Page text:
Finanzen reports that the anticoagulant Xarelto has been approved by the Japanese Ministry of Health, Labor, and Welfare for the treatment and secondary prevention of thromboembolism and deep vein thrombosis. Xarelto was already approved in Japan for prevention of stroke in patients with nonvalvular atrial fibrillation.
The U.S. Food and Drug Administration approved Xarelto in 2011 for treatment of pulmonary embolism and deep vein thrombosis in certain patients. Xarelto is referred to as a new oral anticoagulant, or NOAC, and is marketed by Bayer HealthCare and Janssen Pharmaceutical as a safer, easier alternative to traditional blood thinners like warfarin. But recent evidence suggests Xarelto may not be as advantageous as once thought. The Institute for Safe Medication Practices has noted an increasing number of adverse event reports concerning the drug, and a recent study found that Xarelto may be no safer than warfarin in terms of bleeding in elderly patients.
Plaintiffs who have filed Xarelto bleeding lawsuits also point out that Xarelto has no remedy in the event of severe bleeding. This is in contrast to warfarin, which can be counteracted with Vitamin K infusions. Xarelto lawsuits allege that Bayer and Janssen misrepresented the safety of their product, jeopardizing patient health in the interest of sales. Currently, over 1,600 Xarelto bleeding lawsuits are pending in a multidistrict litigation in Louisiana.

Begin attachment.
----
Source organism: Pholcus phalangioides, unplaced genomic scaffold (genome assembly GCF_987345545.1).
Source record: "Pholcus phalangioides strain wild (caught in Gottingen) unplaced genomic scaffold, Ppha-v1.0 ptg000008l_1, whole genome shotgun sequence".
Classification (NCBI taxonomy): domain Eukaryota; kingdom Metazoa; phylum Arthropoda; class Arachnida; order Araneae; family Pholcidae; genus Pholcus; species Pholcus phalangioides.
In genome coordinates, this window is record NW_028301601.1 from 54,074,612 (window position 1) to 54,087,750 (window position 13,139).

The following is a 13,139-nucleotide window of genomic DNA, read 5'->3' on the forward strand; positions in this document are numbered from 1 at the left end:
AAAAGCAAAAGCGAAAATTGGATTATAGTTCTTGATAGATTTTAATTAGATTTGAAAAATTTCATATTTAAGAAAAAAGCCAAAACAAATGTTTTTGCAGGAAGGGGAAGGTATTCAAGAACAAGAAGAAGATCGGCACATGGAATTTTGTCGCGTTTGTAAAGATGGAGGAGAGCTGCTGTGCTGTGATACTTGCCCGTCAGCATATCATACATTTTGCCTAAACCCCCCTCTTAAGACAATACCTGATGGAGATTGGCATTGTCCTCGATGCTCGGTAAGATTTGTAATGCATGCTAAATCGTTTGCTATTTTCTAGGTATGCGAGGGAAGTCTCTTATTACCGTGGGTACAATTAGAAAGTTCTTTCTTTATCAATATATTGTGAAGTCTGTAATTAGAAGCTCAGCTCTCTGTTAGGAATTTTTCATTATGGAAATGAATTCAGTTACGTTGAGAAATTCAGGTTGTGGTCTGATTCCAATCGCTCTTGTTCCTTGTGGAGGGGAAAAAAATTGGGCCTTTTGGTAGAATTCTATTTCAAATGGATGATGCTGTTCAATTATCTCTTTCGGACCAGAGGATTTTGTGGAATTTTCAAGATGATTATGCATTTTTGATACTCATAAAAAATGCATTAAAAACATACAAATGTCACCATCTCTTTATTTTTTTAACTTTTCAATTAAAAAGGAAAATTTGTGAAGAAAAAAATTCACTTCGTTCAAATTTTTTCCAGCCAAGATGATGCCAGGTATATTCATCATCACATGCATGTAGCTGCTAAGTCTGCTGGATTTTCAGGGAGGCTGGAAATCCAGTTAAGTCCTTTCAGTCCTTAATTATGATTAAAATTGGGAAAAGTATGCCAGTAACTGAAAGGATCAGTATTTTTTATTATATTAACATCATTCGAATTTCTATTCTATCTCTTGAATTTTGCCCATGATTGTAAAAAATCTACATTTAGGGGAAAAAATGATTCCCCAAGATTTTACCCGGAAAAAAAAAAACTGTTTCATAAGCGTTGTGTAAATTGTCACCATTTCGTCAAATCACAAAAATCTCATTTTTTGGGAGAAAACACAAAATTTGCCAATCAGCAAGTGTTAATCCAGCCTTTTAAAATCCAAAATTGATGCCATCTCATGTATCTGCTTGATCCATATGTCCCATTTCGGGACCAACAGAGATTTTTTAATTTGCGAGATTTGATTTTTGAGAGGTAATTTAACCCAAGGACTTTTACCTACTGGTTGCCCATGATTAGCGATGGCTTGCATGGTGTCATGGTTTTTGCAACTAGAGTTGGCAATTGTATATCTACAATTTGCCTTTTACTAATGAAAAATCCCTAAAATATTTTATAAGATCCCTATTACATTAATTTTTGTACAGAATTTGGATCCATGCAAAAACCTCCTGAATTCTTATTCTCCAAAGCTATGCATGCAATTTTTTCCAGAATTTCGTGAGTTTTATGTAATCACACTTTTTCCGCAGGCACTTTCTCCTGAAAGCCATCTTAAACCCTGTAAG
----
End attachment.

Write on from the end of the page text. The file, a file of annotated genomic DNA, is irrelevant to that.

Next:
Ask your doctor about any health risks your medications may pose. If you or someone close to you suffered from severe bleeding after using Xarelto, contact the lawyers at Lopez McHugh today to receive your free legal consultation. You may qualify for compensation in a Xarelto lawsuit.